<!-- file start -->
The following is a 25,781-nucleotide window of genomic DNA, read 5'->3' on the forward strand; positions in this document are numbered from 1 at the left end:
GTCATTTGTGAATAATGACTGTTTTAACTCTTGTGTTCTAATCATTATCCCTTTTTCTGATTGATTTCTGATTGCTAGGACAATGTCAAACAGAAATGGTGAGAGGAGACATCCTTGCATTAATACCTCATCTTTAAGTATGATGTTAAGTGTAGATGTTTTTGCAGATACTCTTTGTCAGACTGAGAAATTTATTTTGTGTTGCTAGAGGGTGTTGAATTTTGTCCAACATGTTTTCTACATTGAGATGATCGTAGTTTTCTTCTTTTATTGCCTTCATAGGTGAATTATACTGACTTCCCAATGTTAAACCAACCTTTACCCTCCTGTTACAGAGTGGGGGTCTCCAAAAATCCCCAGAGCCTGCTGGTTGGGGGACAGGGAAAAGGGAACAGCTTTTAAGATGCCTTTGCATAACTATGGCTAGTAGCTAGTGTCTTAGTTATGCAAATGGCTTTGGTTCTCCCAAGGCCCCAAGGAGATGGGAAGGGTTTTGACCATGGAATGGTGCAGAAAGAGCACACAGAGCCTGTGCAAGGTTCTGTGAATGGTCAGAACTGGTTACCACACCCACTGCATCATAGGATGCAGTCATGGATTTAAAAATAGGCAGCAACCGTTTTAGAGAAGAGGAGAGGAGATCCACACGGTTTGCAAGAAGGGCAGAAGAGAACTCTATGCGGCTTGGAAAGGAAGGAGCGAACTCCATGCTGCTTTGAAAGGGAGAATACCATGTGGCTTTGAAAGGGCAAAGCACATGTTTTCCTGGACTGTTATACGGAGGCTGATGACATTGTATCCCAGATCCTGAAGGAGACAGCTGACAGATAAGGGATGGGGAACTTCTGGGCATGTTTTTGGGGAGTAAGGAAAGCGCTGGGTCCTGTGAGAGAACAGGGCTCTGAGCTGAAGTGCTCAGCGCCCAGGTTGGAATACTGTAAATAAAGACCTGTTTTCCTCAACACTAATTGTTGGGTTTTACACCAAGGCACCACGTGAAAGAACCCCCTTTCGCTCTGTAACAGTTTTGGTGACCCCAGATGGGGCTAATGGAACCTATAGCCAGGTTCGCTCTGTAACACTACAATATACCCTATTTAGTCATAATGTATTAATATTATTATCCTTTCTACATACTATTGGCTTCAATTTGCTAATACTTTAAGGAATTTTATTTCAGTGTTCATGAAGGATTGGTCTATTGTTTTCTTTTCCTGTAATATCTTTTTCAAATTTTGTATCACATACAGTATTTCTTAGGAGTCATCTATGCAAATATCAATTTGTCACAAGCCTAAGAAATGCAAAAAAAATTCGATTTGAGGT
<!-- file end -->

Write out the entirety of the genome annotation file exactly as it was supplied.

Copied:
The following is a 25,781-nucleotide window of genomic DNA, read 5'->3' on the forward strand; positions in this document are numbered from 1 at the left end:
GTCATTTGTGAATAATGACTGTTTTAACTCTTGTGTTCTAATCATTATCCCTTTTTCTGATTGATTTCTGATTGCTAGGACAATGTCAAACAGAAATGGTGAGAGGAGACATCCTTGCATTAATACCTCATCTTTAAGTATGATGTTAAGTGTAGATGTTTTTGCAGATACTCTTTGTCAGACTGAGAAATTTATTTTGTGTTGCTAGAGGGTGTTGAATTTTGTCCAACATGTTTTCTACATTGAGATGATCGTAGTTTTCTTCTTTTATTGCCTTCATAGGTGAATTATACTGACTTCCCAATGTTAAACCAACCTTTACCCTCCTGTTACAGAGTGGGGGTCTCCAAAAATCCCCAGAGCCTGCTGGTTGGGGGACAGGGAAAAGGGAACAGCTTTTAAGATGCCTTTGCATAACTATGGCTAGTAGCTAGTGTCTTAGTTATGCAAATGGCTTTGGTTCTCCCAAGGCCCCAAGGAGATGGGAAGGGTTTTGACCATGGAATGGTGCAGAAAGAGCACACAGAGCCTGTGCAAGGTTCTGTGAATGGTCAGAACTGGTTACCACACCCACTGCATCATAGGATGCAGTCATGGATTTAAAAATAGGCAGCAACCGTTTTAGAGAAGAGGAGAGGAGATCCACACGGTTTGCAAGAAGGGCAGAAGAGAACTCTATGCGGCTTGGAAAGGAAGGAGCGAACTCCATGCTGCTTTGAAAGGGAGAATACCATGTGGCTTTGAAAGGGCAAAGCACATGTTTTCCTGGACTGTTATACGGAGGCTGATGACATTGTATCCCAGATCCTGAAGGAGACAGCTGACAGATAAGGGATGGGGAACTTCTGGGCATGTTTTTGGGGAGTAAGGAAAGCGCTGGGTCCTGTGAGAGAACAGGGCTCTGAGCTGAAGTGCTCAGCGCCCAGGTTGGAATACTGTAAATAAAGACCTGTTTTCCTCAACACTAATTGTTGGGTTTTACACCAAGGCACCACGTGAAAGAACCCCCTTTCGCTCTGTAACAGTTTTGGTGACCCCAGATGGGGCTAATGGAACCTATAGCCAGGTTCGCTCTGTAACACTACAATATACCCTATTTAGTCATAATGTATTAATATTATTATCCTTTCTACATACTATTGGCTTCAATTTGCTAATACTTTAAGGAATTTTATTTCAGTGTTCATGAAGGATTGGTCTATTGTTTTCTTTTCCTGTAATATCTTTTTCAAATTTTGTATCACATACAGTATTTCTTAGGAGTCATCTATGCAAATATCAATTTGTCACAAGCCTAAGAAATGCAAAAAAAATTCGATTTGAGGT